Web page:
Mr. Magoo Mr. Magoo's picture

Quote:
It makes it sound like a barter system when in fact, the owners of the paradigm are making money hand over fist by not having to pay for regulatory compliance or employees.

As noted above, Beck Taxi (just as a familiar example) also doesn't have to pay anything for regulatory compliance or employees.  Their job is also just to dispatch a cab to someone who wants one.

How would you say they differ from Uber, other than being mostly telephone-based?

Unionist

[url=http://www.theglobeandmail.com/news/alberta/calgary-judge-issues-tempora... judge issues temporary injunction against drivers offering rides using Uber[/url]

Quote:

A court has issued a temporary injunction stopping drivers from offering rides for a fee using the Uber app in Calgary.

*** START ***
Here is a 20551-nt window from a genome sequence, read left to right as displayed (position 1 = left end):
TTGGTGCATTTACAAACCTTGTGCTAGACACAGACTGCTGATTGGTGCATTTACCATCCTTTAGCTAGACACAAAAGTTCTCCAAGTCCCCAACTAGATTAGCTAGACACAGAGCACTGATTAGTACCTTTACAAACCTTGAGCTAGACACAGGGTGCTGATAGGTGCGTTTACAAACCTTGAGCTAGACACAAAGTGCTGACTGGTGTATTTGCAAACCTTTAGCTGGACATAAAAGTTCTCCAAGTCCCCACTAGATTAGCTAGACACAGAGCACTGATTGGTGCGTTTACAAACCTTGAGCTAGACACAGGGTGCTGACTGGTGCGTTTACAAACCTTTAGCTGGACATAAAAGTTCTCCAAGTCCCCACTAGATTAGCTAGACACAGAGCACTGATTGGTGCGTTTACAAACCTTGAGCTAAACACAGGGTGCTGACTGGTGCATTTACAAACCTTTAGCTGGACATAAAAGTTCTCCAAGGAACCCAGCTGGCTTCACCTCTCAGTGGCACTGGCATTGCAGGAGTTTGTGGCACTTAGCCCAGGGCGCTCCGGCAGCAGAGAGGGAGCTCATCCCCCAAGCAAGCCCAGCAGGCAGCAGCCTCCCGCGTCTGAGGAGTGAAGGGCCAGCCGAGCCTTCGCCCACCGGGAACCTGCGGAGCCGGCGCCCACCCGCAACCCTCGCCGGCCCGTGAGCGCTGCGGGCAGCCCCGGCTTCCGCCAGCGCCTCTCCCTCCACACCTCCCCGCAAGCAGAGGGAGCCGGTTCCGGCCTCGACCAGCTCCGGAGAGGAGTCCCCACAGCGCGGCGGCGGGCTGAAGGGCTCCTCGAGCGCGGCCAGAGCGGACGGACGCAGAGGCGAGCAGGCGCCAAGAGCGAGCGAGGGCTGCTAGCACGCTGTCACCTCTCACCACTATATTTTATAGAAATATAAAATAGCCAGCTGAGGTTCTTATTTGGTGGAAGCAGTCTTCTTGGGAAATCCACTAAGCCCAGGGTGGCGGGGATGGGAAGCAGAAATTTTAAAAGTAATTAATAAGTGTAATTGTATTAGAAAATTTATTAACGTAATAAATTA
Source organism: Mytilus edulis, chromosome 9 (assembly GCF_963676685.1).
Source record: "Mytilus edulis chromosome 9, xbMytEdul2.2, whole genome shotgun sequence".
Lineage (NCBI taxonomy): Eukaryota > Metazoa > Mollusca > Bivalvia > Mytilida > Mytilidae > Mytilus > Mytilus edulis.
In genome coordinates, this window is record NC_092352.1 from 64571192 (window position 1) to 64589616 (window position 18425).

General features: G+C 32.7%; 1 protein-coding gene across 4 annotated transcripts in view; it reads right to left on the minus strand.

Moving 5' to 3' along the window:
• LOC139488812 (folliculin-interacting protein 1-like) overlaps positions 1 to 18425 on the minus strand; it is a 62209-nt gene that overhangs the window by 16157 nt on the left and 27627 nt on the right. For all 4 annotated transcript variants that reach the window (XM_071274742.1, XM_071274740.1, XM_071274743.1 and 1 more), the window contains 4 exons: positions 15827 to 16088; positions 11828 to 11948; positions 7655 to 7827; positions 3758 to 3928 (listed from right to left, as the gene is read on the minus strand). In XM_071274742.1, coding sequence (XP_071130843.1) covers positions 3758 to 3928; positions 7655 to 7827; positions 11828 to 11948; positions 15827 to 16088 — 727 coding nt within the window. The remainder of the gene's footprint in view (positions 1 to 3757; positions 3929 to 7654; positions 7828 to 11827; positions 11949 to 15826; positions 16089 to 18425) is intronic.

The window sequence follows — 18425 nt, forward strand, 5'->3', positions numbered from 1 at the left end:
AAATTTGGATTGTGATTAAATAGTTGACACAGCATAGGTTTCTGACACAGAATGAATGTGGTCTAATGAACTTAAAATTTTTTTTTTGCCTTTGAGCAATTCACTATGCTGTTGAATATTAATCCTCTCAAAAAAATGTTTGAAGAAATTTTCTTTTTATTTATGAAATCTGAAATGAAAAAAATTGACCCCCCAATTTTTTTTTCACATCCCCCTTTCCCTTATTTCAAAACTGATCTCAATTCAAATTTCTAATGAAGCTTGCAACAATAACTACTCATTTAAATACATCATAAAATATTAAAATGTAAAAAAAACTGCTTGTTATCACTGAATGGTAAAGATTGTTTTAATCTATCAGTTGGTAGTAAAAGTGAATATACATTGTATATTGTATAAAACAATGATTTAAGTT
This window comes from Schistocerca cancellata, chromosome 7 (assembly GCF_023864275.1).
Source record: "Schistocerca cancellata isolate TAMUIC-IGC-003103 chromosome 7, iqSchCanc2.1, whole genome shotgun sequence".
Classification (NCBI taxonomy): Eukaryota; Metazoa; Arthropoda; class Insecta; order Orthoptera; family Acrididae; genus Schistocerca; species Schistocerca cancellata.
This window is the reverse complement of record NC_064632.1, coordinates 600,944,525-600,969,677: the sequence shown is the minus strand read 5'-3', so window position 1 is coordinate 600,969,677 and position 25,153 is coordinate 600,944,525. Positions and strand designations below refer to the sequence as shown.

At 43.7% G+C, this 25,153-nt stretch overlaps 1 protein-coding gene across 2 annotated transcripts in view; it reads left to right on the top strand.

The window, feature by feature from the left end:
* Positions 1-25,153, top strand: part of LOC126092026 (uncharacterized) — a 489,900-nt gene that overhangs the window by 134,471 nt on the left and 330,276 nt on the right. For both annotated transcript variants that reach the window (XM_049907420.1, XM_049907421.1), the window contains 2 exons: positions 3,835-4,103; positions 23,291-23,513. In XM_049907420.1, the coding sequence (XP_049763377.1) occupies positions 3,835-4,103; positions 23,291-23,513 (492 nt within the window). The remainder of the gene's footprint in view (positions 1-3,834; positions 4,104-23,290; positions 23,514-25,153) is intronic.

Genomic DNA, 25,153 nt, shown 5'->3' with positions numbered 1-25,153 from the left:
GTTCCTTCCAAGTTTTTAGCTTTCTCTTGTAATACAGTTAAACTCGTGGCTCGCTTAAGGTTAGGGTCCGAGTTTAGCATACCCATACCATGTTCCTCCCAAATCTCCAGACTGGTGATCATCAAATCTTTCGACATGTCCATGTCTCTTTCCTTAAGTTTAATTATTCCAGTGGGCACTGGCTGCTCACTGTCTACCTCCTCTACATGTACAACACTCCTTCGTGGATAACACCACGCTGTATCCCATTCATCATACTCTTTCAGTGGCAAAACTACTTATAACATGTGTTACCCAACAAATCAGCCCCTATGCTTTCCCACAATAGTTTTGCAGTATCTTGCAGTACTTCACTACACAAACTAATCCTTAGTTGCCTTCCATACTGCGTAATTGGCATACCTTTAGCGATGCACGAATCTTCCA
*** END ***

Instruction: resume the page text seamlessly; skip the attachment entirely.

Justice G. H. Poelman of Court of Queen’s Bench issued the injunction Friday and it will be in place until a hearing on Dec. 17.

The city of Calgary will argue at that time to have the injunction permanently in place to stop drivers from offering or providing rides for a fee using a vehicle hired through the Uber smartphone-based app until safety, insurance and regulatory requirements are met.

abnormal

Mr. Magoo wrote:
How would you say they differ from Uber, other than being mostly telephone-based?

Just saw a post on Facebook for an app that lets you book a cab directly via your phone - think you've still got to pay cash as opposed to paying thru the app but other than that it looks like the biggest difference between that and Uber is that fact that it only connects you to taxis.  

abnormal

Unionist wrote:

[url=http://www.theglobeandmail.com/news/alberta/calgary-judge-issues-tempora... judge issues temporary injunction against drivers offering rides using Uber[/url]

Quote:

A court has issued a temporary injunction stopping drivers from offering rides for a fee using the Uber app in Calgary.